32. ^ a b Ford, Hugh A. (1999). "Nest Site Selection and Breeding Success in Large Australian Honeyeaters: Are There Benefits from Being Different?". Emu 99 (2): 91–99. doi:10.1071/MU99012. 
  33. ^ Higgins 2001, pp. 475-476.
  34. ^ Higgins 2001, p. 475.
  35. ^ Leach, Hugh A.C. (1928). "The birds of Central Northern Victoria". Emu 28 (2): 83–99. doi:10.1071/MU928083. 
  36. ^ Department of Primary Industries (Agriculture). "Fact Sheets for Breeders" (PDF). Managing bird damage to fruit and other horticultural crops. New South Wales Government. p. 167. Retrieved 12 July 2016. 
  37. ^ Yang, Rongchang; Brice, Belinda; Ryan, Una (2014). "Isospora anthochaerae n. sp. (Apicomplexa: Eimeriidae) from a Red wattlebird (Anthochaera carunculata) (Passeriformes: Meliphagidae) in Western Australia" (PDF). Experimental Parasitology 140: 1–7. doi:10.1016/j.exppara.2014.02.011.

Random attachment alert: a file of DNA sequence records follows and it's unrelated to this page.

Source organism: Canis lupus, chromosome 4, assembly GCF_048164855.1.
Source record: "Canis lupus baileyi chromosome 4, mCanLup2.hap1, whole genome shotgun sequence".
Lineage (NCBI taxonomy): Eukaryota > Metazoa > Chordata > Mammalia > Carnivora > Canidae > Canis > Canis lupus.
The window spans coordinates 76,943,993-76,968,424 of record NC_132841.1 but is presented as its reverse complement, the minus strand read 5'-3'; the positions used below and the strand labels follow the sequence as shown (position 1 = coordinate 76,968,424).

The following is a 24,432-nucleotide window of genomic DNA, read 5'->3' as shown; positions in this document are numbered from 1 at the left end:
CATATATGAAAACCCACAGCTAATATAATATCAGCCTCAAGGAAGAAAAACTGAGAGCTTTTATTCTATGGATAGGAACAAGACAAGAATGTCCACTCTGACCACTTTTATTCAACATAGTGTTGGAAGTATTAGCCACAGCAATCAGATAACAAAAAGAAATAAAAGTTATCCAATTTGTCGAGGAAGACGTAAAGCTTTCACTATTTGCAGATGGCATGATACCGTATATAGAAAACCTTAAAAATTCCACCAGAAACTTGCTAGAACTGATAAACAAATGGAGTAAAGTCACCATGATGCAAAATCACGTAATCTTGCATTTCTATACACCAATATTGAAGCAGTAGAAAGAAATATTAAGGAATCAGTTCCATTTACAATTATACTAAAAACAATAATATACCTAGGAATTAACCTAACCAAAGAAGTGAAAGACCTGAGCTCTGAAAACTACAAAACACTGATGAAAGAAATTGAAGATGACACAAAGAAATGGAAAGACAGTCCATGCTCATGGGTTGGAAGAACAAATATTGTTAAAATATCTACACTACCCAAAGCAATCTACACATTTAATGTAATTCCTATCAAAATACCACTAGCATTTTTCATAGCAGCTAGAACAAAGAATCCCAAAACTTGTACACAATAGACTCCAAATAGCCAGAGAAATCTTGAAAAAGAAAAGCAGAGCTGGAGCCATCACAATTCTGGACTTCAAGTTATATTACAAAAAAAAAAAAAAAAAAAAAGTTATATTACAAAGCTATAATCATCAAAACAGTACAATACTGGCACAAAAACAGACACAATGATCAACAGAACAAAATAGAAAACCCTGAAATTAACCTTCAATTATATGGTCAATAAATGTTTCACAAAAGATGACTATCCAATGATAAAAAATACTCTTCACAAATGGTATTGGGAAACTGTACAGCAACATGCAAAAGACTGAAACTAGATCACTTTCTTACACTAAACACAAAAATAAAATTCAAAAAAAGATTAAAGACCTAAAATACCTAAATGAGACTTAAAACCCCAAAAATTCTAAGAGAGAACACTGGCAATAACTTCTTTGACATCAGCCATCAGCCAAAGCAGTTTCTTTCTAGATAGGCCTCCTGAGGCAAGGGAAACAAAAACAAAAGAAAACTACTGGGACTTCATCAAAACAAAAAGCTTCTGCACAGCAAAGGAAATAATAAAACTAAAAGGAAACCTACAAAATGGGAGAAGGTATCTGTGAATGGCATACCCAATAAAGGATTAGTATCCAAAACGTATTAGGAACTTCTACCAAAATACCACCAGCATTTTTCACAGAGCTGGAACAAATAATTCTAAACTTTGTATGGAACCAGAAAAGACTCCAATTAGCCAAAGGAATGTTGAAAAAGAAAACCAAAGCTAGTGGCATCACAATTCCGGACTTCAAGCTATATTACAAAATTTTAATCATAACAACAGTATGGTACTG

Cited texts[edit]

Further reading[edit]

  • Hopper, S.D.; Burbidge, A.H. (1978). "Assortative pollination by Red Wattlebirds in a hybrid population of Anigozanthos Labill". Australian Journal of Botany 26 (3): 335–350. doi:10.1071/BT9780335. 
  • Paton, D.C.; Ford, H.A. (1977). "Pollination by birds of native plants in South Australia". Emu 77 (2): 73–85. doi:10.1071/MU9770073. 
  • Paton, D.C.; Collins, B.G. (1989). "Bills and tongues of nectar-feeding birds: A review of morphology, function and performance, with intercontinental comparisons". Australian Journal of Ecology 14 (4): 473–506. doi:10.1111/j.1442-9993.1989.tb01457.x. 

External links[edit]